Charlemagne (2 April 742/747/748– 28 January 814), also known as Charles the Great (Latin: Carolus or Karolus Magnus) or Charles I, was King of the Franks. He united most of Western Europe during the early Middle Ages and laid the foundations for modern France and Germany. He took the Frankish throne in 768 and became King of Italy from 774. From 800 he became the first Holy Roman Emperor — the first recognized emperor in Western Europe since the fall of the Western Roman Empire three centuries earlier. While Charlemagne already ruled his kingdom without the help of the Pope, recognition from the pontiff granted him divine legitimacy in the eyes of his contemporaries.
The expanded Frankish state Charlemagne founded was called the Carolingian Empire.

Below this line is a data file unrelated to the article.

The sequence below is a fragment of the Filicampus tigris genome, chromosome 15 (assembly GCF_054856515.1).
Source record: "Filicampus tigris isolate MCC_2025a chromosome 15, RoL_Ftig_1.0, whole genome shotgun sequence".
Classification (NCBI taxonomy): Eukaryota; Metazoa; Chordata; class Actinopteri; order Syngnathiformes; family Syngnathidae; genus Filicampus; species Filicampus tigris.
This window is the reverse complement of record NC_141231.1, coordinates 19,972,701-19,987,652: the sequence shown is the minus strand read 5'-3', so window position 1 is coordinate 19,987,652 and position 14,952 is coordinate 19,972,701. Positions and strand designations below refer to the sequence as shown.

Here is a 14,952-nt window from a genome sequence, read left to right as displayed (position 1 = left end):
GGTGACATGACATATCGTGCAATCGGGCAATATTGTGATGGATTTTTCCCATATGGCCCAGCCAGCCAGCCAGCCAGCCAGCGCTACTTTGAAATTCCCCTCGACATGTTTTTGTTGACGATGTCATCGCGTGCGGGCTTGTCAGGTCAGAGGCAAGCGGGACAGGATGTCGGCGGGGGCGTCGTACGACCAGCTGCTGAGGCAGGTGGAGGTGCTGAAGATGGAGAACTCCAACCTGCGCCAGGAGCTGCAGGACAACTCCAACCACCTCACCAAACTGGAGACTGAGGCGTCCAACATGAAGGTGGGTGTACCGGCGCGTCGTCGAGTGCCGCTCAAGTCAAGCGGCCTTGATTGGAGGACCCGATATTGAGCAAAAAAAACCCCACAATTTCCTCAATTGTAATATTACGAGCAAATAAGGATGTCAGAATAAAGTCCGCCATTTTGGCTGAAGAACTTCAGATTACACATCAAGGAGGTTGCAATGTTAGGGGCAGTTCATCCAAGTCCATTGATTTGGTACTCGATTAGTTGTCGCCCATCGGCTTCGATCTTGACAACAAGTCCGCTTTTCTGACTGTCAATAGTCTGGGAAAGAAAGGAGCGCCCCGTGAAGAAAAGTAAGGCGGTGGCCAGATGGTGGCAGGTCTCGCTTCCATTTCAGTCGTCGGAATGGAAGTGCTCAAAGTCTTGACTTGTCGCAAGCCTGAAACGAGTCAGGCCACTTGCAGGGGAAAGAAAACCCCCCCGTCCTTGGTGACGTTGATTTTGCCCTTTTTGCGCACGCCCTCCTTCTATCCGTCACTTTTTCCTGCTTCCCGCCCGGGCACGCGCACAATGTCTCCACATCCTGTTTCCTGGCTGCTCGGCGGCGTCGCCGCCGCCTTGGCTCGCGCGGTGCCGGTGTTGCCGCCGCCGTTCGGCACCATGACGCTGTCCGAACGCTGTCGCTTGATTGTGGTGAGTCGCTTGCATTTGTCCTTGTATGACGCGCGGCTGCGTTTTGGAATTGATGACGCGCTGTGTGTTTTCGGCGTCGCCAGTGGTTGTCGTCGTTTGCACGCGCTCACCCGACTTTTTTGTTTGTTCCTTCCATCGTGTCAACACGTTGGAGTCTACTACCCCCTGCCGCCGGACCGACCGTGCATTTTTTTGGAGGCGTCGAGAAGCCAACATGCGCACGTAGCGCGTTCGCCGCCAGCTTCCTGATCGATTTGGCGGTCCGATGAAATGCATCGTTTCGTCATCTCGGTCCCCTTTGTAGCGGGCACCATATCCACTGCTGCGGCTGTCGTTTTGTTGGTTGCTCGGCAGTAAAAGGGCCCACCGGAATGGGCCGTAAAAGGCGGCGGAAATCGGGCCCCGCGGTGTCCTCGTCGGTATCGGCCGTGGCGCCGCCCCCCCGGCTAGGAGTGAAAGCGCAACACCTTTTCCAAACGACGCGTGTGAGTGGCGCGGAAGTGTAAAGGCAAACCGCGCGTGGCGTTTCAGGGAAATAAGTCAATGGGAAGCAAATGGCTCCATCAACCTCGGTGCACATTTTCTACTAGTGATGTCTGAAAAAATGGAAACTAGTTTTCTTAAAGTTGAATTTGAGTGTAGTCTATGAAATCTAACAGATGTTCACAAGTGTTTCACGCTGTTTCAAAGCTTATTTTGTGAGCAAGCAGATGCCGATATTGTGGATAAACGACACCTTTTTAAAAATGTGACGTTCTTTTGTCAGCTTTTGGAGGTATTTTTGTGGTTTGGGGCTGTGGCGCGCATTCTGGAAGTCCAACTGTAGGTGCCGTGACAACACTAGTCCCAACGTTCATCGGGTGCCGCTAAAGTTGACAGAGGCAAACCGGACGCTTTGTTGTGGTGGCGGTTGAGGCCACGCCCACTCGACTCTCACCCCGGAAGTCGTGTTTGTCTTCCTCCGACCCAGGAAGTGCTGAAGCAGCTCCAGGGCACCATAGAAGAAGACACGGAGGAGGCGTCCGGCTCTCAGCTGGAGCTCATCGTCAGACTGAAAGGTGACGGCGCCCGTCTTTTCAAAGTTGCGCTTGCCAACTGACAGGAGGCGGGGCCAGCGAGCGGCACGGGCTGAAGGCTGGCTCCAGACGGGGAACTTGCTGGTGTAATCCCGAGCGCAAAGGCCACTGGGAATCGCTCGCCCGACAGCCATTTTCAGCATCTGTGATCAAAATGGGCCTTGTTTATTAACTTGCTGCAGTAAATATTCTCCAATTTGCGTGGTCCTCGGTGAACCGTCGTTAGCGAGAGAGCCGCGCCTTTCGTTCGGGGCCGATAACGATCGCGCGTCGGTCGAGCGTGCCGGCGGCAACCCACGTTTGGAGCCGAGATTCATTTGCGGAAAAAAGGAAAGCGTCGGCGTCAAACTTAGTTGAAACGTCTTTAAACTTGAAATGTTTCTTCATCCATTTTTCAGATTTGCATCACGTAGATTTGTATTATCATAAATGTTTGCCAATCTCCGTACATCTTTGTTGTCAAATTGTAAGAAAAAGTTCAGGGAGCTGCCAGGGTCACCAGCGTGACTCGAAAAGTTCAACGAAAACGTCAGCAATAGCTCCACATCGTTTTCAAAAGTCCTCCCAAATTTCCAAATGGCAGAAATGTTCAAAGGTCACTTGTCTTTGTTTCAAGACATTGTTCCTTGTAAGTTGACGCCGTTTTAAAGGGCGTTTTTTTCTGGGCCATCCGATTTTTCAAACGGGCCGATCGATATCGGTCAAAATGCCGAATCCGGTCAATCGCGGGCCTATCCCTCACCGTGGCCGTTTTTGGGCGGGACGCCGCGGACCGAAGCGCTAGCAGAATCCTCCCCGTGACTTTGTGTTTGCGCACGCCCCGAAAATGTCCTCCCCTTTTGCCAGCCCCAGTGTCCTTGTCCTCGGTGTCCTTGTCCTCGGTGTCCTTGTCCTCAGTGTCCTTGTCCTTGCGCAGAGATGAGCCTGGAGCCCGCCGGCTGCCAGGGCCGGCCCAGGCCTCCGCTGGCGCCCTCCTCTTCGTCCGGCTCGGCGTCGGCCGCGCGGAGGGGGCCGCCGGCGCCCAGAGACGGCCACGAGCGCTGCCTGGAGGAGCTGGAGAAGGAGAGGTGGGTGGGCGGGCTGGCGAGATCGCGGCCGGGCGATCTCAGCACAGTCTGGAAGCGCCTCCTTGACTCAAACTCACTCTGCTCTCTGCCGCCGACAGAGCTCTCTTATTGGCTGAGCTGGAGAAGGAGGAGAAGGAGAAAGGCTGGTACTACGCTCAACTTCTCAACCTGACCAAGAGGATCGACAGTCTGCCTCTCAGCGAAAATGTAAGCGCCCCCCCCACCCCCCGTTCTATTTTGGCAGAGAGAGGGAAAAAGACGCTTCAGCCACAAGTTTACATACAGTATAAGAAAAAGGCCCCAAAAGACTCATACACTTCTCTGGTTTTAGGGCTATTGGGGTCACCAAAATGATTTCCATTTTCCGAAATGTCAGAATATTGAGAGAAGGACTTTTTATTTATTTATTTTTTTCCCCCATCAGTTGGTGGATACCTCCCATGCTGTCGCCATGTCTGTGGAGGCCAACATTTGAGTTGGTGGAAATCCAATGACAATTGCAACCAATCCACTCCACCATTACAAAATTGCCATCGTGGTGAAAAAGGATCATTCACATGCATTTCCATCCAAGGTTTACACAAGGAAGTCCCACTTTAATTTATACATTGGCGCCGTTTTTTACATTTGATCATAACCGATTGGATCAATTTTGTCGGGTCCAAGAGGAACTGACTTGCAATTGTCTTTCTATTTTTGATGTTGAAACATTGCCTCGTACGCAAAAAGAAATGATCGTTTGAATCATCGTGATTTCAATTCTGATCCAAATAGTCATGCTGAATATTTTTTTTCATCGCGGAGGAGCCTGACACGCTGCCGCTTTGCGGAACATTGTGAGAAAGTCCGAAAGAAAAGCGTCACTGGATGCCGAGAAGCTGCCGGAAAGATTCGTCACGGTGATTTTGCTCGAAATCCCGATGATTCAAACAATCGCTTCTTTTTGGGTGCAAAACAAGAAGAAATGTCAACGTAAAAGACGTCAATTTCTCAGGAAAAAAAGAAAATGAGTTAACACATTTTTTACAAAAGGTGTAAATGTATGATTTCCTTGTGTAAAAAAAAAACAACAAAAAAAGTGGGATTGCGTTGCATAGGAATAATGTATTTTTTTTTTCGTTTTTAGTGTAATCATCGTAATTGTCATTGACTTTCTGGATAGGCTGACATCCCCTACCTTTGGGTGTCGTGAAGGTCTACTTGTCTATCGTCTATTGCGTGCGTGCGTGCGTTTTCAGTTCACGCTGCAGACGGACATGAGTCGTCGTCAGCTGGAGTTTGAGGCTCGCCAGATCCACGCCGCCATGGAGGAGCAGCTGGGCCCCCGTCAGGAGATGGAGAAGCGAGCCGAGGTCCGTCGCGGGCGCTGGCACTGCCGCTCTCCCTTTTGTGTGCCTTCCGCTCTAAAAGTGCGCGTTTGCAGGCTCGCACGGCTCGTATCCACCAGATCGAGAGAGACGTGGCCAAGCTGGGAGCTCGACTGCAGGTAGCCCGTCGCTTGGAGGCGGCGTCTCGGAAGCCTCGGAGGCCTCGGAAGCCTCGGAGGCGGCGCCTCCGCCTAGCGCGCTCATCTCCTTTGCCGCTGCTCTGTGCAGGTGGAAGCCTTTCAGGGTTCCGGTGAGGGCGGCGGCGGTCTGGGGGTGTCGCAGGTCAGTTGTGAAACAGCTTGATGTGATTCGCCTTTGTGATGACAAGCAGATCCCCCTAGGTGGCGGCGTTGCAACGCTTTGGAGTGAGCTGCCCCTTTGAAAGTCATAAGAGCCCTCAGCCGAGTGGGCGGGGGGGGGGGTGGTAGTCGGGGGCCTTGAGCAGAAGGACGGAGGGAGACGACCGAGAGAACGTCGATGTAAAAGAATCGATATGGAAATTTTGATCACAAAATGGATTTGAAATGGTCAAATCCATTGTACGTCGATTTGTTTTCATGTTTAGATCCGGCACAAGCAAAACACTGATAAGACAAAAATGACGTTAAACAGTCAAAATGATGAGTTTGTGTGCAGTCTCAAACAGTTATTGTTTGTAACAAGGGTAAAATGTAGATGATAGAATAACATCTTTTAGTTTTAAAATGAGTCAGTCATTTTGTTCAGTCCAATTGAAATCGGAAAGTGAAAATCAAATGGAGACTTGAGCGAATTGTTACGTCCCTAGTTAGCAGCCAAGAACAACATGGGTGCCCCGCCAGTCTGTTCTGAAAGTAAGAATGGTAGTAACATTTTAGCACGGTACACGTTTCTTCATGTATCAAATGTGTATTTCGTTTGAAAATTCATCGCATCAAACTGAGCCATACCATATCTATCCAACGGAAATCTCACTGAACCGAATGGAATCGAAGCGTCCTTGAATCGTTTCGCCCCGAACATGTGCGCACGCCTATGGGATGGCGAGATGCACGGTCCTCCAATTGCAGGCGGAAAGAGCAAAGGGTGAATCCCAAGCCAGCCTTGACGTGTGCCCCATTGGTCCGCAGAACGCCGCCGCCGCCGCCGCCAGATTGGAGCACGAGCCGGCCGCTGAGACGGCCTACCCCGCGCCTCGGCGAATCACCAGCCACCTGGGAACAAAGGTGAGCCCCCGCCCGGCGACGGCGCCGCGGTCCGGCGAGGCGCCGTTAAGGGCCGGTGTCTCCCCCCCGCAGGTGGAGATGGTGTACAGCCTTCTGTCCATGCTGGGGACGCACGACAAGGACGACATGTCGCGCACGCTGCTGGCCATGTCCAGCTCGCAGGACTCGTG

The oldest son of Pepin the Short and Bertrada of Laon, Charlemagne became king in 768 following the death of his father. He was initially co-ruler with his brother Carloman I. Carloman's sudden death in 771 under unexplained circumstances left Charlemagne as the undisputed ruler of the Frankish Kingdom. Charlemagne continued his father's policy towards the papacy and became its protector, removing the Lombards from power in northern Italy, and leading an incursion into Muslim Spain. He also campaigned against the Saxons to his east, Christianizing them upon penalty of death, leading to events such as the Massacre of Verden. Charlemagne reached the height of his power in 800 when he was crowned Emperor of the Romans by Pope Leo III on Christmas Day at Old St. Peter's Basilica.